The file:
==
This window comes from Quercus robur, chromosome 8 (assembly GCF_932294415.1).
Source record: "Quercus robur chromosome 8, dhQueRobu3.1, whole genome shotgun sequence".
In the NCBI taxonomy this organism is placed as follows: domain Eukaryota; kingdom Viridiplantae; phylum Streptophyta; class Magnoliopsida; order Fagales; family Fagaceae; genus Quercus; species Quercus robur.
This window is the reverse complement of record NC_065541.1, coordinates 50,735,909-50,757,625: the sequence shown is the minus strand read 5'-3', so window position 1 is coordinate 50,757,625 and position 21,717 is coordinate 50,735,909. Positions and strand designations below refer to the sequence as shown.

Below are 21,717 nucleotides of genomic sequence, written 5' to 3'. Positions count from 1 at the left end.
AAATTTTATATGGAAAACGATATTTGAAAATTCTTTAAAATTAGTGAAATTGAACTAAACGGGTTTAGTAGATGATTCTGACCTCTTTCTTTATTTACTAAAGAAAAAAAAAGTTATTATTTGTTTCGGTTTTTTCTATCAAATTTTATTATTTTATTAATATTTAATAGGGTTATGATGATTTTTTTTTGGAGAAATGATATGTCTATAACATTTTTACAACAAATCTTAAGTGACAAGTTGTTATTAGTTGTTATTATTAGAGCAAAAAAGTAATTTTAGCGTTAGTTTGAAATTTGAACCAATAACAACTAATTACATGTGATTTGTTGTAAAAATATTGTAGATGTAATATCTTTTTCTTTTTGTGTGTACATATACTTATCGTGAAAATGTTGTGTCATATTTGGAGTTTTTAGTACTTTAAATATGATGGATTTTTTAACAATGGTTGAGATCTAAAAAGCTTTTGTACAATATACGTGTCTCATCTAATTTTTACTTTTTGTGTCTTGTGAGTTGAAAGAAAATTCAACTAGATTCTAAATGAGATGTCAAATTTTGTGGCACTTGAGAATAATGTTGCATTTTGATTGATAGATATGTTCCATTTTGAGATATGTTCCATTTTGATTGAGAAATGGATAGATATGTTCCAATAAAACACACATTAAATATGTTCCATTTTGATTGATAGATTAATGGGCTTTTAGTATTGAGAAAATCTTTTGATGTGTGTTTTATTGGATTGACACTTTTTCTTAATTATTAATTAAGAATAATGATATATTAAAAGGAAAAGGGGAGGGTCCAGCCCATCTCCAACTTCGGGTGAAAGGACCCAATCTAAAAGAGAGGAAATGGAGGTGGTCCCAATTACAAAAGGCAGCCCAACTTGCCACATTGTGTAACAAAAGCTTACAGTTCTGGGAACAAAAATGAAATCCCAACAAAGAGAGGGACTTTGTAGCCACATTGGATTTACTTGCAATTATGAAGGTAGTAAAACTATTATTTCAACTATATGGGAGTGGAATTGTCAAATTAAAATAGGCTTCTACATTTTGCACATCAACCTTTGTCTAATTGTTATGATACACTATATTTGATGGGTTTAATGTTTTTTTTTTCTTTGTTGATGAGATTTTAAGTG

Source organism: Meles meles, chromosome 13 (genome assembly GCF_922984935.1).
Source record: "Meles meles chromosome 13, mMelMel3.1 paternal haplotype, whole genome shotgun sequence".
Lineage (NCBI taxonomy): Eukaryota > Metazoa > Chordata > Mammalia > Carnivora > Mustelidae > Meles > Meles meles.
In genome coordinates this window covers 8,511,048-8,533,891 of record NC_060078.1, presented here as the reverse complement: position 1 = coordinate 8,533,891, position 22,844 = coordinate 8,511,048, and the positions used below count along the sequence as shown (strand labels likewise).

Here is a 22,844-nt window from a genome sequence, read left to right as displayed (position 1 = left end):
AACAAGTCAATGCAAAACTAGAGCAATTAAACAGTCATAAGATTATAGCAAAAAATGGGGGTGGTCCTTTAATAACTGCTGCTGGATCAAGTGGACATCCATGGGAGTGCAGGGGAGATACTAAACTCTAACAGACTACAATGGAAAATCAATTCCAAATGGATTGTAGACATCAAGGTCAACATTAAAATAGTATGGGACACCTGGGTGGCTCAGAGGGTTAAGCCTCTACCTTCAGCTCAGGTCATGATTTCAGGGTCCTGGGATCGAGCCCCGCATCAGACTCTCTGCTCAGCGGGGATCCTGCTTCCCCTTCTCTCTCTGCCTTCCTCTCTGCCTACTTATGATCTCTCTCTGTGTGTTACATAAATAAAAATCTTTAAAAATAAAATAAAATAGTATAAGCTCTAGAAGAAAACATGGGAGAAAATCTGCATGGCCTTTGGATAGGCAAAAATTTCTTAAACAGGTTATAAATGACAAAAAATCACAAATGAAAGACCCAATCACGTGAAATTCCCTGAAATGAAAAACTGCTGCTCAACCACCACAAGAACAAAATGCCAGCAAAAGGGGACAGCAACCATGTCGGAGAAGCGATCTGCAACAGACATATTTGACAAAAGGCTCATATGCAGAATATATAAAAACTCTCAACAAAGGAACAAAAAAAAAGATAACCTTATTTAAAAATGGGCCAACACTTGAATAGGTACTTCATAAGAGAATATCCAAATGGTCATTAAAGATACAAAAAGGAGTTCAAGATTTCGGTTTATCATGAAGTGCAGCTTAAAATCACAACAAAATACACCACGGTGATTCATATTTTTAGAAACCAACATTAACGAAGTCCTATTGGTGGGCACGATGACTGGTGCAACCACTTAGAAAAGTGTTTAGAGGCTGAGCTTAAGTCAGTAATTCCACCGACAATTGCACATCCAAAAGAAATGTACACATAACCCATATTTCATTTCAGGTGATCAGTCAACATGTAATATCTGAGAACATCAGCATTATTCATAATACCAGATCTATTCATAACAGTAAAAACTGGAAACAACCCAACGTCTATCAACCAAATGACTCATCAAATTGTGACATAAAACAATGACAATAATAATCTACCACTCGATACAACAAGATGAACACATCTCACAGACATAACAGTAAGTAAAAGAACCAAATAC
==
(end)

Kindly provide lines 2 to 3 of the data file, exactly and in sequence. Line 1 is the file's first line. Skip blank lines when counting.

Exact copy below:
Source record: "Quercus robur chromosome 8, dhQueRobu3.1, whole genome shotgun sequence".
In the NCBI taxonomy this organism is placed as follows: domain Eukaryota; kingdom Viridiplantae; phylum Streptophyta; class Magnoliopsida; order Fagales; family Fagaceae; genus Quercus; species Quercus robur.